Grossman: “I cannot afford the luxury of despair because I live here, it is home for me. But I think that what the Right-wing did to Israel is that it dismantled the infrastructure of Israel as a state, as a civil society and brought us back to a situation where the family and the tribe are the superior dimension. What really counts is the deep, total, unconditional loyalty to the idea of the Jew. And this is dangerous because you see how such behaviour and such belief dooms us to perpetuate the conflict. I do not say that the voices of the Right-wing are totally wrong. I do not say it. I pay a lot of respect to the way they are afraid for the future of Israel in this region. I share many of their fears.”

Franks then raised a very relevant issue but misrepresented it as being in the domain of “the Right” whereas in actual fact, the second Intifada and the outcome of the disengagement from the Gaza Strip caused many Left-leaning Israelis to reconsider the ‘land for peace’ formula too.

Franks: “And yet the argument often voiced from the Right is that you’re dreaming and you’re coming up against the reality of recent historical experience. Israel withdrew from southern Lebanon in 2000 – Hizballah rushed in to fill the vacuum. Israel withdrew from Gaza in 2005 – Hamas took over. It would be insane, say the Right, for Israel to withdraw from the West Bank.”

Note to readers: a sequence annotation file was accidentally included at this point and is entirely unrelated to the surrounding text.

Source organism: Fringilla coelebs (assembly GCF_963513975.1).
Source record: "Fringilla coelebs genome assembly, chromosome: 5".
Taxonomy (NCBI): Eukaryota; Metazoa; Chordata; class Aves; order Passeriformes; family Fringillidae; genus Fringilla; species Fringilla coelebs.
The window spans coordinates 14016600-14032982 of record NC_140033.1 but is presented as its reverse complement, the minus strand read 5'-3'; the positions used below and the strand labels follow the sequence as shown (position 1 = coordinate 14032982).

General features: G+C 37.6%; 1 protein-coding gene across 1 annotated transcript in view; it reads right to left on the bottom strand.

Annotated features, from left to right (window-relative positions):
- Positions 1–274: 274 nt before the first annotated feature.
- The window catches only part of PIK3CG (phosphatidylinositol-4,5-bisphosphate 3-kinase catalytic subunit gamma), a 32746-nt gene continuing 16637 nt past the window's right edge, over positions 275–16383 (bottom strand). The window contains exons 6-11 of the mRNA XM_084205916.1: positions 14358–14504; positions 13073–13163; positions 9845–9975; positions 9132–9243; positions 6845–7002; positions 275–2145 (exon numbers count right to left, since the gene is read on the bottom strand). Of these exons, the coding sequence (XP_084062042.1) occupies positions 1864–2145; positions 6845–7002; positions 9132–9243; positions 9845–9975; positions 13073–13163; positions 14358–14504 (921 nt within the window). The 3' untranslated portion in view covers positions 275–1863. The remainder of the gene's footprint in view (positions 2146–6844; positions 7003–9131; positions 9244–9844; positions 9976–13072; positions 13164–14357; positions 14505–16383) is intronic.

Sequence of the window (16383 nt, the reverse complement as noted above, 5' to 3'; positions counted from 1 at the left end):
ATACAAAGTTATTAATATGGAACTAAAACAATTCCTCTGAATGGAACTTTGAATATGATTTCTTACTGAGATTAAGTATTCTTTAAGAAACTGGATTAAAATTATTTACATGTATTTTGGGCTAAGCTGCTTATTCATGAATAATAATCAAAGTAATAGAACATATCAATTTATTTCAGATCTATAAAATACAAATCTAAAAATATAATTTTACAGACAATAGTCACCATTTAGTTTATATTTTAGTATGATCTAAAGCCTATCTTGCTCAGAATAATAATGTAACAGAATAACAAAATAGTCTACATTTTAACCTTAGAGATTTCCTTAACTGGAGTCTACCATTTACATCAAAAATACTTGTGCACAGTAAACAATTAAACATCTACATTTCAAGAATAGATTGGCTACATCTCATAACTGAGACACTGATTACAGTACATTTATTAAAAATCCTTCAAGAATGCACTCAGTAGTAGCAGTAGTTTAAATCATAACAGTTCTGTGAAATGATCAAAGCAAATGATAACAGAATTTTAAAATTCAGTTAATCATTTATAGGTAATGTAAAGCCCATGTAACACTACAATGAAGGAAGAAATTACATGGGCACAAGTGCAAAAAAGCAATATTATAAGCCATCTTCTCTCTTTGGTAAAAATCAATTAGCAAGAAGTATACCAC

Notably, Grossman did not answer that question but did go on to promote a generalised and completely unsourced allegation concerning Israeli ‘views’ of Palestinians which went unquestioned by Franks.  

Grossman: “It is a dream to believe that we should continue to be a democracy if we keep a regime of occupation on a whole other people. Now if you are occupying another people for 50 years inevitably you start to believe that you are better; that there are two groups of human beings. One is superior and one is inferior by nature, existentially. People in Israel start to feel that the Palestinians by nature and existentially are inferior. This is a destructive way of thinking. It is destructive for us inside Israel. It’s destructive to our relationship with others. It is destructive by the way we find ourselves entrapped again in this idea of the chosen people, which I find as a pathetic, dangerous idea that in a way brought us to live our life in a kind of mythological level; not in a down to earth level. They say I’m a dreamer. They are nightmarish reality creator.”